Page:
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PublisherThe University of Arizona.
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EmbargoDissertation Not Available (per Author's Request) / University of Arizona affiliates can find this item in the ProQuest Dissertations and Theses Database
AbstractIn this dissertation I develop a theory of moral judgment as a natural kind. Instead of analyzing the concept of moral judgment, I develop an empirically grounded theory of its underlying nature. In chapter one I argue that moral judgment is a hybrid state of moral belief and moral emotion. The view is supported by a dual systems model of moral cognition and accounts for the internal but defeasible relationship between moral judgment and motivation. In chapter two I argue that in moral judgment moral norms are conceptualized as social, serious, general, authority-independent and objective. The view is supported by empirical research on the moral/conventional distinction and yields an empirical explanation of the possibility of genuine moral agreement and disagreement. In chapter three I explore whether psychopaths have the capacity for moral judgment, and thus whether they are real life "amoralists," individuals who make moral judgments but lack moral motivation. I argue that psychopaths have an impaired capacity for moral judgment and that prominent internalist accounts of moral judgment have difficulty accounting for psychopaths' peculiar combination of deficits.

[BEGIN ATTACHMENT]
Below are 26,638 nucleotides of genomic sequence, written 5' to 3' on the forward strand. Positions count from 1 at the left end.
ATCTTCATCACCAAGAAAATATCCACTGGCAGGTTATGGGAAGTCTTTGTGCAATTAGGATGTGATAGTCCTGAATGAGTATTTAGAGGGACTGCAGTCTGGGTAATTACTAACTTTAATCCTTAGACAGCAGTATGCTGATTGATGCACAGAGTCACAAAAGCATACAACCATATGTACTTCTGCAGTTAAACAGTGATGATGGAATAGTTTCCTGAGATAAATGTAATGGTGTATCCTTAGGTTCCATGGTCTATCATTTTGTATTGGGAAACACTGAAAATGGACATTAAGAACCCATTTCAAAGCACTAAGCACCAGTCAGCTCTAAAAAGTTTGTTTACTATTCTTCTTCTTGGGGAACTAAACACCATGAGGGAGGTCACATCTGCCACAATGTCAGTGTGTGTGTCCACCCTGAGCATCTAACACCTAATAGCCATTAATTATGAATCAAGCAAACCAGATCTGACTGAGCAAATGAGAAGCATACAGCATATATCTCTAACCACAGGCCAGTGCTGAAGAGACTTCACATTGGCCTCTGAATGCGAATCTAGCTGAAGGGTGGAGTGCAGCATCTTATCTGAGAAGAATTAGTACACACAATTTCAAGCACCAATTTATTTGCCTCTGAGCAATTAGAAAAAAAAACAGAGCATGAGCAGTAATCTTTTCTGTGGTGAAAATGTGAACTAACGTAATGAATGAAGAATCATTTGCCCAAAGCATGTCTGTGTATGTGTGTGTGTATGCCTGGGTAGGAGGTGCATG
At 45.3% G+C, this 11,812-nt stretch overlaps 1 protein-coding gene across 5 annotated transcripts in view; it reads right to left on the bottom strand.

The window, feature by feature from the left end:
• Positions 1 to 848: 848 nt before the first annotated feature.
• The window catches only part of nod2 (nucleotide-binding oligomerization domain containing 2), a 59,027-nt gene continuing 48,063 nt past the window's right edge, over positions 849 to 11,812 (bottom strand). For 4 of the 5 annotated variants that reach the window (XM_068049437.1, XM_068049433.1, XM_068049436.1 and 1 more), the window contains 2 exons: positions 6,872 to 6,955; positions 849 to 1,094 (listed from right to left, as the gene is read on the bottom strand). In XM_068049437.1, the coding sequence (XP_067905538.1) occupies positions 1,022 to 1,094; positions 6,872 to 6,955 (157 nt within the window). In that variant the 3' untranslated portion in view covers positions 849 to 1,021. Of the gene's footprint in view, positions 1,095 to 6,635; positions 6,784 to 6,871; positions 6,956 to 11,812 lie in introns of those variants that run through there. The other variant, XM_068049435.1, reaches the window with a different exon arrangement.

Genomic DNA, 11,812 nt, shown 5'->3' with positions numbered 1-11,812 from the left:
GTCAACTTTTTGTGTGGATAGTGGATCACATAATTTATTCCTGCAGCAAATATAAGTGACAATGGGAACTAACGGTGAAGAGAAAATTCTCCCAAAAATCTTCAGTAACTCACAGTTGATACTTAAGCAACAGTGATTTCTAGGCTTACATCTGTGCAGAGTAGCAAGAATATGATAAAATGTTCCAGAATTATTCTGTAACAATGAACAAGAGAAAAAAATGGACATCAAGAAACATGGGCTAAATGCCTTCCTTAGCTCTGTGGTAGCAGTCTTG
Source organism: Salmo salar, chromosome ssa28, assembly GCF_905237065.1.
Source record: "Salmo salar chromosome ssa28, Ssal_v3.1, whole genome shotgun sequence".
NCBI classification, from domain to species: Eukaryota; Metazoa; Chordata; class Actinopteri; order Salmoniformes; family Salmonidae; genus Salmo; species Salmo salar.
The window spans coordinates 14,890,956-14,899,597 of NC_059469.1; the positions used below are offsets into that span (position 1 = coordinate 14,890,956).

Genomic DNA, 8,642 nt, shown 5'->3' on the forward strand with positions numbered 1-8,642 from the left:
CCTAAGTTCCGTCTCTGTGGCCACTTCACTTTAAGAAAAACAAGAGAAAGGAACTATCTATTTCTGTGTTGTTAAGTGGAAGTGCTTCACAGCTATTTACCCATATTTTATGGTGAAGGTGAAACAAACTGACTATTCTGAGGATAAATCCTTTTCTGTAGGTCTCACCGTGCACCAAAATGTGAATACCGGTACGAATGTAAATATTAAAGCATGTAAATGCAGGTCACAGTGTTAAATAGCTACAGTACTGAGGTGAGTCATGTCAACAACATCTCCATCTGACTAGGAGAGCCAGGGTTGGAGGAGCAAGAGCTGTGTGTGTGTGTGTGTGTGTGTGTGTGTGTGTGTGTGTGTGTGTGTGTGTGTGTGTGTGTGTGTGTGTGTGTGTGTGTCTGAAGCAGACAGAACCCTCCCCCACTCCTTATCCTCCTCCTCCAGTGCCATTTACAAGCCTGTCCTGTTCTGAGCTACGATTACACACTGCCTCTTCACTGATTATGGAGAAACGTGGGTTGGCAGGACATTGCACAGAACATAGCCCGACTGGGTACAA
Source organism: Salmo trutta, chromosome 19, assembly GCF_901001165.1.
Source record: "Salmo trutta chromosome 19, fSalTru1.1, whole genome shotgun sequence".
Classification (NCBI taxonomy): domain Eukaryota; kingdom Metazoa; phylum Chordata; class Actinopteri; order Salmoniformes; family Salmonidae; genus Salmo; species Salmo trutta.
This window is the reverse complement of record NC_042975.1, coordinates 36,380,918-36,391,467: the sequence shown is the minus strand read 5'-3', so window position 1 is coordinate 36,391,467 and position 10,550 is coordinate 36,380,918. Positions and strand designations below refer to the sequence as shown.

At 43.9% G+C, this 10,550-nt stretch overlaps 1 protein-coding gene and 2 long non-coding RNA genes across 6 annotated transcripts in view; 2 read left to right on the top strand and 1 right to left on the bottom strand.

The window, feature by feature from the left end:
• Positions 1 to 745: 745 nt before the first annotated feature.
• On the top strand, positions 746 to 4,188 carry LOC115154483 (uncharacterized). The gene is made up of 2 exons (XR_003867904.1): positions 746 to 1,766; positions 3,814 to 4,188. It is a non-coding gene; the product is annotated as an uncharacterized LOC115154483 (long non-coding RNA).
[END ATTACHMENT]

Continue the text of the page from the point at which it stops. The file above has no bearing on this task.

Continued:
Degree ProgramGraduate College